10 Awesome Thanksgiving Fun Facts

(Photo by Cate Gillon/Getty Images)

(Photo by Cate Gillon/Getty Images)

There always that lull in the conversation around the table at Thanksgiving. You can liven up the dinner table discussion by dropping some knowledge bombs about Thanksgiving. Check out these awesome Thanksgiving Fun Facts from Guyism.com!

  1. There was no pecan pie or mashed potatoes at the first Thanksgiving dinner. The pilgrims and Native Americans feasted on corn, barley, wild turkeys, venison, and waterfowl.
  2. We consider Thanksgiving an American holiday, but our neighbors to the north, Canada, also celebrate Thanksgiving. However, they celebrate on the second Monday of October, wisely having some extra time to recover from one huge turkey feast before diving in again at Christmas.
  3. The average weight of a commercially bred turkey in the U.S. is 15 pounds. That hefty bird normally consists of 70% white meat and 30% dark meat.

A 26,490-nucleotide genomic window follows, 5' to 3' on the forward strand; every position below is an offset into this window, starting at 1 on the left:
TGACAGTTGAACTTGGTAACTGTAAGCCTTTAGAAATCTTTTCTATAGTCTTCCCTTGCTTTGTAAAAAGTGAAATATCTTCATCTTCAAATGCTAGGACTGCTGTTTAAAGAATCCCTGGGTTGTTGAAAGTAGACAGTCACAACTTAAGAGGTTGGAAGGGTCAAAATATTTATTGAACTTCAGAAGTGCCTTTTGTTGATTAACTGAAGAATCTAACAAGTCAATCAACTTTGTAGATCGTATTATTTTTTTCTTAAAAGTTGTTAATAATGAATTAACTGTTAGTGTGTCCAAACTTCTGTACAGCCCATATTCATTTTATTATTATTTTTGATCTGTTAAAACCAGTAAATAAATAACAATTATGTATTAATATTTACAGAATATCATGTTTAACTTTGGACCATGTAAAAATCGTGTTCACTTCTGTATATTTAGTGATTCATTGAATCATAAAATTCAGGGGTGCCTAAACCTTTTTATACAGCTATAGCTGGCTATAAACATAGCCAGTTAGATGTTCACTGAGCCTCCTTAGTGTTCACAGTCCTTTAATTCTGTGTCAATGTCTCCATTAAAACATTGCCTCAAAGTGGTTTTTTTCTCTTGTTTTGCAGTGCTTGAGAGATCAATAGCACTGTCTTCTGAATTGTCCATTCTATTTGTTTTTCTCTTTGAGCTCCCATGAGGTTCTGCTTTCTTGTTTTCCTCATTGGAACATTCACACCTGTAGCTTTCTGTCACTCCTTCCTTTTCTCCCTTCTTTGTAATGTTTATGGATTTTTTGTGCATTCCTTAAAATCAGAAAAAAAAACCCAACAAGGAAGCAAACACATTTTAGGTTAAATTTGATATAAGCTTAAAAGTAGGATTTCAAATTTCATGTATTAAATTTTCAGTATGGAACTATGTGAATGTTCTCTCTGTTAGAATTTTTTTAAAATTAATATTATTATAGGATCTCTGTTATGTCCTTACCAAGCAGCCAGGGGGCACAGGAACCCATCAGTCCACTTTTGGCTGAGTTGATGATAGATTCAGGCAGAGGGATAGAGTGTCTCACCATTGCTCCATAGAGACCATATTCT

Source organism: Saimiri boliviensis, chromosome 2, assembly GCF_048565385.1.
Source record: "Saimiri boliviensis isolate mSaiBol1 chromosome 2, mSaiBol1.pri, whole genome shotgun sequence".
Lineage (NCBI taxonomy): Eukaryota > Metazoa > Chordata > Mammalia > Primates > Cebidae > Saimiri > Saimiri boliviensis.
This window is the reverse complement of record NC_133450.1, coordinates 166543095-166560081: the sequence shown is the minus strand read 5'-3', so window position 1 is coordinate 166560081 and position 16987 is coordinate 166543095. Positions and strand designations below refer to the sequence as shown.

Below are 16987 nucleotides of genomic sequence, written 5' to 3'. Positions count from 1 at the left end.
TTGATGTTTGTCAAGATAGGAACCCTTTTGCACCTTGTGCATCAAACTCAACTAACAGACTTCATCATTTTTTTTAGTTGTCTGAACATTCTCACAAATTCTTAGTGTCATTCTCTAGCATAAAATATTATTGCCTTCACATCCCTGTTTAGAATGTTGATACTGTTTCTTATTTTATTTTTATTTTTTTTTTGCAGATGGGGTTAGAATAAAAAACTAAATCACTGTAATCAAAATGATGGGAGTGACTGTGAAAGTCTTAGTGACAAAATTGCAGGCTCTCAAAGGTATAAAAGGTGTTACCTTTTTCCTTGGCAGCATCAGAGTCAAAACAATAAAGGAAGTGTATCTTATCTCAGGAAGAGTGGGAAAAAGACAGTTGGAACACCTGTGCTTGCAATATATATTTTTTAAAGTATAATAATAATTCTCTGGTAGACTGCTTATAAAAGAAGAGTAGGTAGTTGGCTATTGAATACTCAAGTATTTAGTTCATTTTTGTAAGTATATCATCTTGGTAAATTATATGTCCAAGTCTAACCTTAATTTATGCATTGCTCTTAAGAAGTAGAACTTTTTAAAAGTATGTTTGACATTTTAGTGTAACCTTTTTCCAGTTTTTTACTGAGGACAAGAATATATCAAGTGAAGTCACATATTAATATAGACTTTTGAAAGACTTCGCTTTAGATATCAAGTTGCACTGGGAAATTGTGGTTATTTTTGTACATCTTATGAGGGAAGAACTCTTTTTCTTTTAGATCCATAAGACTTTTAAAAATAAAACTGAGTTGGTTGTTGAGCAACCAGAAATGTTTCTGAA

4. Turkeys are easily frightened. so much so, that they can have a heart attack. Once, the U.S. Air Force was conducting test flights that broke the sound barrier. The sonic boom literally scared the life right out of turkeys in the nearby area. Also, when spooked but not scared to death, a turkey can run as fast a 20 mph or fly up to 55 mph.
  5. Turkeys have bad night vision. All the better to catch your dinner after dark.
  6. There are 12 places in the the United States that are named Turkey, including Turkey Creek, LA; Turkey, NC; and Turkey, TX. You’ll remember the Panhandle town of Turkey, TX from PETA’s 2011 attempt to change the name to “Tofurky.”
  7. The first Thanksgiving was a 3-day party. Now, we have one big party and take 3 days to recover.
  8. U.S. Presidents have traditionally pardoned a turkey from becoming Thanksgiving dinner since Harry S. Truman began the modern practice. It’s said that Abraham Lincoln may have started the turkey pardoning when he officially spared his son’s pet turkey.
  9. Thanksgiving wasn’t a national holiday until 1941.
  10. The tradition of Thanksgiving and football began in 1876 with a college football game between Ivy League schools, Yale and Princeton.

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